Some of the gods, those with hotter tempers, wished to destroy us where we stood. But if they did that, it would also destroy the elves. No, it was decided that instead the Khazad must be returned to their sleep, and the elves made to forget. That was the best way, the only way, this could be done. So the gods sent down a messenger to the Khazad and elves, with these commands. The gods expected that to be enough. After all, the Khazad had gone to sleep willingly before, what could have changed?

When the messenger arrived, they were welcomed into the village. As soon as they gave the command to stop the teaching, the elves put down their tools, and agreed. They did not wish to anger the gods who had given them such lush forests and such great magic. But the Khazad, who had already been questioning why the gods had not let us live in this world, did not take kindly to the idea of going back to sleep. We liked this world, with its beauty and its wonders. We wanted to stay in it. What’s more, as we had taught the elves to craft steel, we had also consumed liberal amounts of the elves’ berry wine. And while beings of stone do not need to drink, strong wine is still enough to fill our heads with bad ideas. So, drunk as we were and already unhappy, our ancestors refused to go with the messenger back underground. We would stay where we were. The messenger insisted we go, demanded we come with them. But the Khazad refused. The messenger insisted, and refused to leave until the Khazad agreed to come. Finally, one Khazad, known today as Paragon Durgarth, though he had yet to achieve his many glories, stepped forward. He had greatly enjoyed the elven wine, and as such, was further gone than the others. Tired of the messenger’s nagging, the future paragon and first king, chucked an axe at the messenger, striking them in the chest. The fine steel of Durgarth’s weapon cut deep, and the messenger fell to the ground, dead.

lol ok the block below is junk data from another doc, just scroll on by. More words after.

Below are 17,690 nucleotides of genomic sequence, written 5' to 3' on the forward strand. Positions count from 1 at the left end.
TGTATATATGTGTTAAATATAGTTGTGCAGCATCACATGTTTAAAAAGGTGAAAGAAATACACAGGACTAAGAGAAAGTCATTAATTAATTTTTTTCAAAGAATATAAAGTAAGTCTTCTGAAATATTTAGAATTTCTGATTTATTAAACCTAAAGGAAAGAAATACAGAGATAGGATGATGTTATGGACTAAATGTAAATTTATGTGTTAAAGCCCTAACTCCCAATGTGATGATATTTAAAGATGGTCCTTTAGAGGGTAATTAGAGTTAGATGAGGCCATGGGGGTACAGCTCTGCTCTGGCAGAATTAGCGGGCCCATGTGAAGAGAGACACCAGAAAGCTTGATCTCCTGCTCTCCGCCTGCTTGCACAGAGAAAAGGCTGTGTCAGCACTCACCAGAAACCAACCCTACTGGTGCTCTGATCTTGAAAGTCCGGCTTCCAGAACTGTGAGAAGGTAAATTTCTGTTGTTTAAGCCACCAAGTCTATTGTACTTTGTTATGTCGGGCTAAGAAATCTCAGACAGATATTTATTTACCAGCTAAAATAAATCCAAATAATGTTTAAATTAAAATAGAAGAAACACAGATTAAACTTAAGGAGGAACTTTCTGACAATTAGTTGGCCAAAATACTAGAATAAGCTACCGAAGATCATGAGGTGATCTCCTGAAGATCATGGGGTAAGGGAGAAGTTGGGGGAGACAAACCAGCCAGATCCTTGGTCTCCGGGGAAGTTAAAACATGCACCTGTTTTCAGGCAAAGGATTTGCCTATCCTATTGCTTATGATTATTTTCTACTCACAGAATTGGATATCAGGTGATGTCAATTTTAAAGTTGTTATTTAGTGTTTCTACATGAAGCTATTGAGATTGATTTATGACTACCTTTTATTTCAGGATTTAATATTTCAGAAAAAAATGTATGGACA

This greatly angered the gods. Not only were the Khazad not where they were supposed to be, but now we were refusing to listen when orders were given. Furthermore, this Durgarth had attacked the gods’ messenger, an act of open rebellion. Once again, the gods thought of destroying us, of raining fire down from the sky until there were no Khazad left. But once again, cooler heads prevailed. Instead, it was decided that we could live in this world, but if we wanted to be in the world, we must become part of it. So the gods placed a curse on the elven wine, a curse that would turn any who drank from strong stone to soft flesh. So, as the Khazad toasted their victory against the gods and congratulated Durgarth on his courage, the sturdy stone of our bodies transformed into soft flesh. At first, we did not realize what had happened. Then we began to hurt. In our drunken state we were clumsy, bumping into tables, trees, and rocks. And while those bumps would be nothing before when we were made of stone, now, cursed to become flesh, they hurt greatly. As we realized what had been done, we fell to our knees and begged to regain our former form. We implored the gods to once again let us be stone skinned, with metallic hair and eyes of gems. But the gods, still angered, would not relent. They told us that this was the price we must pay. We could live in this world, but to do so we must become of it. We mourned our former strong, beautiful form, and we still mourn that loss to this day. It is why we carve metal into our skin, as a reminder of what we once were. But while we have lost our beauty and strength, we retained our great skill with our crafts. In the end, it was the Khazad who won. We may not be made of stone, with metallic hair and eyes of gems, but we are still the greatest craftspeople of the world. We are still, each of us, gifted with skill and knowledge no other race can match. We may not be the gods’ greatest creation, or even their favorites, but we are creators ourselves, and at our best, when we put all our heart and soul into it, our crafts can rival those of the gods.

-As written by Loremaster Argun Barkûn